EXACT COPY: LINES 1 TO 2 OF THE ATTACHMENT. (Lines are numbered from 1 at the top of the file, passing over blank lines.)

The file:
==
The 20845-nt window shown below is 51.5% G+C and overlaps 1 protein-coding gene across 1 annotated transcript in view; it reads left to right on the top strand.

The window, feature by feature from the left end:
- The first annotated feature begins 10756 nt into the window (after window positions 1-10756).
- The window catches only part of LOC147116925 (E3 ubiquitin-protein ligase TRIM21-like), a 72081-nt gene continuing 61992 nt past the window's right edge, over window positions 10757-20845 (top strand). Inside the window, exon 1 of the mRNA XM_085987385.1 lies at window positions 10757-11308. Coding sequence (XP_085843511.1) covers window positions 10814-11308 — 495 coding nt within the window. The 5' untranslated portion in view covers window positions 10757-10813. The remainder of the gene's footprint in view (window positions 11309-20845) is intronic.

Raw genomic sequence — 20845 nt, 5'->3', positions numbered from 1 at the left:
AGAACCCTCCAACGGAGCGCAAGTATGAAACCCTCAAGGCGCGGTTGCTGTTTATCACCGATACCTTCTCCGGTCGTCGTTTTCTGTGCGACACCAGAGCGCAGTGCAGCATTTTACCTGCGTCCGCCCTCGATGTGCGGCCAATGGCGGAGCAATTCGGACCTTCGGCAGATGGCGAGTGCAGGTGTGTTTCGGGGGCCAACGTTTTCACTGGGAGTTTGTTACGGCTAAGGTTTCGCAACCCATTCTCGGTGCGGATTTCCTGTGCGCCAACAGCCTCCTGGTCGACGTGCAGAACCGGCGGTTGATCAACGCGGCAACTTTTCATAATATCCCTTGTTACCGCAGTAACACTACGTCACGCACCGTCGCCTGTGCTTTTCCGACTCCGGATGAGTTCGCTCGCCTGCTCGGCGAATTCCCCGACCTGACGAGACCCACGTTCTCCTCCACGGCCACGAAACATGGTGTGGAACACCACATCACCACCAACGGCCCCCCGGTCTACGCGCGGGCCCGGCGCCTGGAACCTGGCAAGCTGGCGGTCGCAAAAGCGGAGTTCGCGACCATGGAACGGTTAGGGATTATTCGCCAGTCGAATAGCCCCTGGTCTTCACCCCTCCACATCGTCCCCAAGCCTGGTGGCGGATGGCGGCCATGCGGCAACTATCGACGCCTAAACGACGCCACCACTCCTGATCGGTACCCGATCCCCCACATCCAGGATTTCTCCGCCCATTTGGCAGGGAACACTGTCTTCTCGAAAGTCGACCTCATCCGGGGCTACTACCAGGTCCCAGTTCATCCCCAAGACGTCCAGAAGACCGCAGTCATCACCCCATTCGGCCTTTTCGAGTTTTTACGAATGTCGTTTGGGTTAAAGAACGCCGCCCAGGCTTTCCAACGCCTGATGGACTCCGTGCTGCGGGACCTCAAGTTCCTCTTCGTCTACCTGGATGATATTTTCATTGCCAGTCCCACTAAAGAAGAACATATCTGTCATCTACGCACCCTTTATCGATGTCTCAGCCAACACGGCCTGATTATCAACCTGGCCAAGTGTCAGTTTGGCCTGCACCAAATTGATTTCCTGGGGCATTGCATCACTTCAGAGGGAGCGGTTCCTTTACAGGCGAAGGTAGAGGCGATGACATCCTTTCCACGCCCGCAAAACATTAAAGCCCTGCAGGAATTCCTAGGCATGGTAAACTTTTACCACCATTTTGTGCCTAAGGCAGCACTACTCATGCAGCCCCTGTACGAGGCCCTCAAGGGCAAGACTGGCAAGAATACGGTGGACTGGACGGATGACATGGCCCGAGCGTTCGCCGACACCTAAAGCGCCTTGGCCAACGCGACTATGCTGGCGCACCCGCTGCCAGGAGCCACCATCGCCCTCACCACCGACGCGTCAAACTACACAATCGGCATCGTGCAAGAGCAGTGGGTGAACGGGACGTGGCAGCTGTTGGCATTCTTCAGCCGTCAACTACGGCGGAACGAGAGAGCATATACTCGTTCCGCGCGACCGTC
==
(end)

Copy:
The 20845-nt window shown below is 51.5% G+C and overlaps 1 protein-coding gene across 1 annotated transcript in view; it reads left to right on the top strand.

The window, feature by feature from the left end: